In the late 1970s and early 1980s, there was a boom in technology that plunged the average, everyday person into the digital world, resulting in what could be called screen-time addiction. During that time, the use of home computers, hand-held video games, and portable pocket-sized devices for our viewing and listening pleasures became the norm rather than the exception.
So, it’s no wonder that in the early 1980s, the Japanese Ministry of Agriculture, Forestry, and Fisheries began to promote the practice of shinrin-yoku to encourage people to spend time in nature. Shinrin-yoku translates to “forest bathing,” which is fast becoming a popular way to go off grid and absorb the benefits of nature.
Studies have shown plenty of positive health benefits of forest bathing. It reduces levels of cortisol, also known as the stress hormone. It also has been proven to lower blood pressure, strengthen the immune system, boost energy levels, and provide more sound sleep. Plus, you don’t necessarily need to do anything strenuous – simply bathe in the natural surroundings and be present in the very moment!
Come stay with us and enjoy the nearby forests and take the plunge (no bathtub necessary) to see why forest bathing is making such a big splash these days.
The Deschutes National Forest is just minutes from the yurts and cabins at Bend-Sunriver. Bask in the beauty of the soaring trees, which include Douglas firs, Ponderosa pines, Western larch, and White pines. There are roughly 76 moderate trails in the 1.8 million acres that comprise the forest. Waterfalls, wildlife, and mountain views add to your bathing pleasure!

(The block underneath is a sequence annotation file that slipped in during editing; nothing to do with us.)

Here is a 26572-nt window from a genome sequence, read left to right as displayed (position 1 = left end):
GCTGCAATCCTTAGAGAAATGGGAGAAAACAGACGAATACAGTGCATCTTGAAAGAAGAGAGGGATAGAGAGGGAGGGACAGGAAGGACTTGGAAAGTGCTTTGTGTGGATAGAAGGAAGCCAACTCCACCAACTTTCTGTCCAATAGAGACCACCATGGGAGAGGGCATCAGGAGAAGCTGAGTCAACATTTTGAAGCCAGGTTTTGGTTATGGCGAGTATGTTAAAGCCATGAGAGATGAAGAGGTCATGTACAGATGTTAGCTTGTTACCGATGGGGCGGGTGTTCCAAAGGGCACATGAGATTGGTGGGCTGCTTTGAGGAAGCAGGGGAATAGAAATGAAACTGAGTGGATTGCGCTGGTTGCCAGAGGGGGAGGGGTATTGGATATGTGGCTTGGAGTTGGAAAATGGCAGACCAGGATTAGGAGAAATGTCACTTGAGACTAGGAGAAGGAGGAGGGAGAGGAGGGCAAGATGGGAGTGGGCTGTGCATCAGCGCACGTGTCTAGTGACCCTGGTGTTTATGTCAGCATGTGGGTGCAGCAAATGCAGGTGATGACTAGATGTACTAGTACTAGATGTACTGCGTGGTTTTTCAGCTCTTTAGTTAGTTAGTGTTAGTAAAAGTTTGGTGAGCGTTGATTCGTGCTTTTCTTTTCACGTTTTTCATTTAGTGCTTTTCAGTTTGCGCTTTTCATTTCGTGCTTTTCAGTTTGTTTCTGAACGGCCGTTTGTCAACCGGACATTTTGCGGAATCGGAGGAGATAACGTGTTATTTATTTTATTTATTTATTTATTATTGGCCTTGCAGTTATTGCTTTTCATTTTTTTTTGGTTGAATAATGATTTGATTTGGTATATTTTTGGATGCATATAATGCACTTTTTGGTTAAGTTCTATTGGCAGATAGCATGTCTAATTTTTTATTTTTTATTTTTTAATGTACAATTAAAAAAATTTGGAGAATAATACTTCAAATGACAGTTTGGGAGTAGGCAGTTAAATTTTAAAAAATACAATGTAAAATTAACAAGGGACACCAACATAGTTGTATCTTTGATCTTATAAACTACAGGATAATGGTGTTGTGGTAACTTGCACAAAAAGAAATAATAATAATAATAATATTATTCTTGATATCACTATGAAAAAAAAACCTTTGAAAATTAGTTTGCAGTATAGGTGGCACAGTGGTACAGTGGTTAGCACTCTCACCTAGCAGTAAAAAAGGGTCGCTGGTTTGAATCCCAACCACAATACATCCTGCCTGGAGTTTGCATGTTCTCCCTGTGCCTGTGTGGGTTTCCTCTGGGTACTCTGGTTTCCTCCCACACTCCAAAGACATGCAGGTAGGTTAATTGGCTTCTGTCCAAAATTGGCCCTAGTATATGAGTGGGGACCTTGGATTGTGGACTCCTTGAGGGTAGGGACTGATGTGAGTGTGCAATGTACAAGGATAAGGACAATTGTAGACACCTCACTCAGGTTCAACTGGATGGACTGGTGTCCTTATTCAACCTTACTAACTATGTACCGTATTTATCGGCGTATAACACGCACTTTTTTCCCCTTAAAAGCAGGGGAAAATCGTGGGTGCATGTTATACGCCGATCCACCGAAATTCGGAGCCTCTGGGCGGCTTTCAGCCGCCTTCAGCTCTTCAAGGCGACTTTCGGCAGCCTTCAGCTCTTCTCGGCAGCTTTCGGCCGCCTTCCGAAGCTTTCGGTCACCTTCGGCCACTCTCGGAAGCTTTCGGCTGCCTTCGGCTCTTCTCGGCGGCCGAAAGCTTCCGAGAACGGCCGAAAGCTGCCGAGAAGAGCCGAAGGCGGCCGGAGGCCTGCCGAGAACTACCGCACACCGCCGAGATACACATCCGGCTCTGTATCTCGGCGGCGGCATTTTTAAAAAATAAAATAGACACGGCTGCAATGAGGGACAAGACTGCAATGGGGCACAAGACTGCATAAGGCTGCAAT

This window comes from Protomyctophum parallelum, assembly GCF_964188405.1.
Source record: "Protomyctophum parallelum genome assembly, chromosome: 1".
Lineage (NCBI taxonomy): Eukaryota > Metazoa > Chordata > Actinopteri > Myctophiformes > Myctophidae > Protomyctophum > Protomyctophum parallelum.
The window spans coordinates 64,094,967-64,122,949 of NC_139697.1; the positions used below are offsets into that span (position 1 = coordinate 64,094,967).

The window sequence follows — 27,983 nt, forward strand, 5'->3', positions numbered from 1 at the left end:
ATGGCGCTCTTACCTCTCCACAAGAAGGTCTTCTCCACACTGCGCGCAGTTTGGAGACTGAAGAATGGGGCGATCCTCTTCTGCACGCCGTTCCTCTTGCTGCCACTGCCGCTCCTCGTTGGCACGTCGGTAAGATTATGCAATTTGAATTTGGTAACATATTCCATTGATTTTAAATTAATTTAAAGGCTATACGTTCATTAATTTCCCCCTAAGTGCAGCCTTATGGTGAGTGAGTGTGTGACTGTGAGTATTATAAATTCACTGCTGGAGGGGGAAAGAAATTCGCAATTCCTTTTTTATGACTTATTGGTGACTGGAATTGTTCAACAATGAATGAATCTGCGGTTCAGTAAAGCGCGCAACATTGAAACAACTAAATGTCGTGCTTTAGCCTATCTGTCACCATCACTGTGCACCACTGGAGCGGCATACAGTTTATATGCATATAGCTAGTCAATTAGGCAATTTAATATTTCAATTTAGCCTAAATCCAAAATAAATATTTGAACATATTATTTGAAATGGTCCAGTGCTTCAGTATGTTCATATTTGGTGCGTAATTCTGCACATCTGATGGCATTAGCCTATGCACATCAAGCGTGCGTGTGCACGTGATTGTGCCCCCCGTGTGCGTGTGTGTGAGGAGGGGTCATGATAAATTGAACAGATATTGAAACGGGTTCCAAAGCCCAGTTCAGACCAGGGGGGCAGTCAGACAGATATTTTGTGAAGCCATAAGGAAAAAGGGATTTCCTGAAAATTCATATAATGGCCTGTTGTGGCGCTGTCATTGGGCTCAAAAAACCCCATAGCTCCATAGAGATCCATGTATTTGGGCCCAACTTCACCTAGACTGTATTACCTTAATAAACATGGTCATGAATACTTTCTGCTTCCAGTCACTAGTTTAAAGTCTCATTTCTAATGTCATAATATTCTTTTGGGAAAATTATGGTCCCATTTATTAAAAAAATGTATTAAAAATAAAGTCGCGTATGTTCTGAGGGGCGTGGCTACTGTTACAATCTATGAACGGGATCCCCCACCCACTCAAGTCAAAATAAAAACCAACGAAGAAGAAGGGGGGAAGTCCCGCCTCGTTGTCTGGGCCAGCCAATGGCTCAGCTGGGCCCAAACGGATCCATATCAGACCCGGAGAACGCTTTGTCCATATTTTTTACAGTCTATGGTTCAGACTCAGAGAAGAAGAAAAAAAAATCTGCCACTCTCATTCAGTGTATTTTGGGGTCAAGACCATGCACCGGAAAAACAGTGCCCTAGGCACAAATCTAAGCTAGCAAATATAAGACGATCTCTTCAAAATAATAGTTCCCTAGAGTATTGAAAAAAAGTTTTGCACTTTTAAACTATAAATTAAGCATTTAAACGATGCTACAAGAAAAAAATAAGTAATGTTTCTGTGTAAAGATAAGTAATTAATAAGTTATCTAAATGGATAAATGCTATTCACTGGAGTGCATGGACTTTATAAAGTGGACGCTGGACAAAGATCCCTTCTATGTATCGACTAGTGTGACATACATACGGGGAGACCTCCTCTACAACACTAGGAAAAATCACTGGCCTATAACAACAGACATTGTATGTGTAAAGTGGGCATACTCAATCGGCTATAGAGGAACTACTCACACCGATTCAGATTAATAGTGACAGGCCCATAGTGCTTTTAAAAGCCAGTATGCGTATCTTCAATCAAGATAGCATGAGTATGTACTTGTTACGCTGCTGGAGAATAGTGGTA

If you’re planning a trip to Santa Barbara to stay in a teepee, tent, covered wagon, or cabin at Rancho Oso, you’ll be happy to know California’s Los Padres National Forest is conveniently less than 10 miles away and provides the perfect forest bathing venue. Coming in at approximately 1.9 million acres, Los Padres has over 1000 miles of trails and is home to magnificent coastal redwoods, pine and fir trees as well a variety of oak tree species, including Blue Oak and California Black Oak. Oh, and Pfeiffer Beach is also located within the forest so you can actually get wet while forest bathing here!
The Tuxbury Tiny House Village in South Hampton, New Hampshire, has two nearby options for forest bathing: Cowden State Forest and Powwow River State Forest. While a short drive away, about an hour and a half to be exact, this puts you smack dab in the middle of the White Mountain Forest with plenty of hemlock, pines, and spruce trees to bathe in. Fun fact, the state of New Hampshire is the second most forested state in the US with roughly 81 percent of forest land, so everywhere you look, there’s an option to forest bathe!
Take a trip to Wisconsin’s Door County and you’ll find yourself surrounded by forest lands, including Baileys Harbor Boreal Forest and Wetlands. A stay at Tranquil Timbers is a great way to get your daily dose of forest bathing. Baileys is home to spruce, cedar, birch, and hemlock trees as well as a bevy of birds including warblers and merlins who can add the soundtrack to bath time.